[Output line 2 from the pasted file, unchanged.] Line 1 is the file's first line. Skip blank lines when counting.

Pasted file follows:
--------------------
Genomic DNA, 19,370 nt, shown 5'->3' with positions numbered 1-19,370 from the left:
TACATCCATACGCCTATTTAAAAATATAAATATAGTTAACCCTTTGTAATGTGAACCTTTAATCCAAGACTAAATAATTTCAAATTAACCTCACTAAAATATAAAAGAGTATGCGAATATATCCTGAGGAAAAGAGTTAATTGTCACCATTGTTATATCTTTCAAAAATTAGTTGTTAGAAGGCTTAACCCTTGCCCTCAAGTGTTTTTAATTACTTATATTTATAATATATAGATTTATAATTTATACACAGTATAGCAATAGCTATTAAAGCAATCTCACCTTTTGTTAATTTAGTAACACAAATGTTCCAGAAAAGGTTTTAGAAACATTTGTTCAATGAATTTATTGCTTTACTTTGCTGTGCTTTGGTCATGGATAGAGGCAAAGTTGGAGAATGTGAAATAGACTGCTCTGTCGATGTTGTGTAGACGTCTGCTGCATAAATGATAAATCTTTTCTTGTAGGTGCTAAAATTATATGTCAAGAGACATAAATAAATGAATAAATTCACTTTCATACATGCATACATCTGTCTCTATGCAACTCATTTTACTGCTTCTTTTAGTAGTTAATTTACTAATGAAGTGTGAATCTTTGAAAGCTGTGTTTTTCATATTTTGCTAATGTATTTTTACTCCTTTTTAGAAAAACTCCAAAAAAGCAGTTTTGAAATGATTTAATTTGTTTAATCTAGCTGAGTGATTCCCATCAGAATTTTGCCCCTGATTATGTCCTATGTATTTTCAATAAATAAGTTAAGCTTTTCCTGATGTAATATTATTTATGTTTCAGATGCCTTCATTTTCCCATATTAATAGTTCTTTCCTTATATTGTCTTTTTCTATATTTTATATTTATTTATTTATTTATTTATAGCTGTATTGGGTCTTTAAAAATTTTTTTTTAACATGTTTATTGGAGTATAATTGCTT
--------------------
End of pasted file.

TACATCCATACGCCTATTTAAAAATATAAATATAGTTAACCCTTTGTAATGTGAACCTTTAATCCAAGACTAAATAATTTCAAATTAACCTCACTAAAATATAAAAGAGTATGCGAATATATCCTGAGGAAAAGAGTTAATTGTCACCATTGTTATATCTTTCAAAAATTAGTTGTTAGAAGGCTTAACCCTTGCCCTCAAGTGTTTTTAATTACTTATATTTATAATATATAGATTTATAATTTATACACAGTATAGCAATAGCTATTAAAGCAATCTCACCTTTTGTTAATTTAGTAACACAAATGTTCCAGAAAAGGTTTTAGAAACATTTGTTCAATGAATTTATTGCTTTACTTTGCTGTGCTTTGGTCATGGATAGAGGCAAAGTTGGAGAATGTGAAATAGACTGCTCTGTCGATGTTGTGTAGACGTCTGCTGCATAAATGATAAATCTTTTCTTGTAGGTGCTAAAATTATATGTCAAGAGACATAAATAAATGAATAAATTCACTTTCATACATGCATACATCTGTCTCTATGCAACTCATTTTACTGCTTCTTTTAGTAGTTAATTTACTAATGAAGTGTGAATCTTTGAAAGCTGTGTTTTTCATATTTTGCTAATGTATTTTTACTCCTTTTTAGAAAAACTCCAAAAAAGCAGTTTTGAAATGATTTAATTTGTTTAATCTAGCTGAGTGATTCCCATCAGAATTTTGCCCCTGATTATGTCCTATGTATTTTCAATAAATAAGTTAAGCTTTTCCTGATGTAATATTATTTATGTTTCAGATGCCTTCATTTTCCCATATTAATAGTTCTTTCCTTATATTGTCTTTTTCTATATTTTATATTTATTTATTTATTTATTTATAGCTGTATTGGGTCTTTAAAAATTTTTTTTTAACATGTTTATTGGAGTATAATTGCTT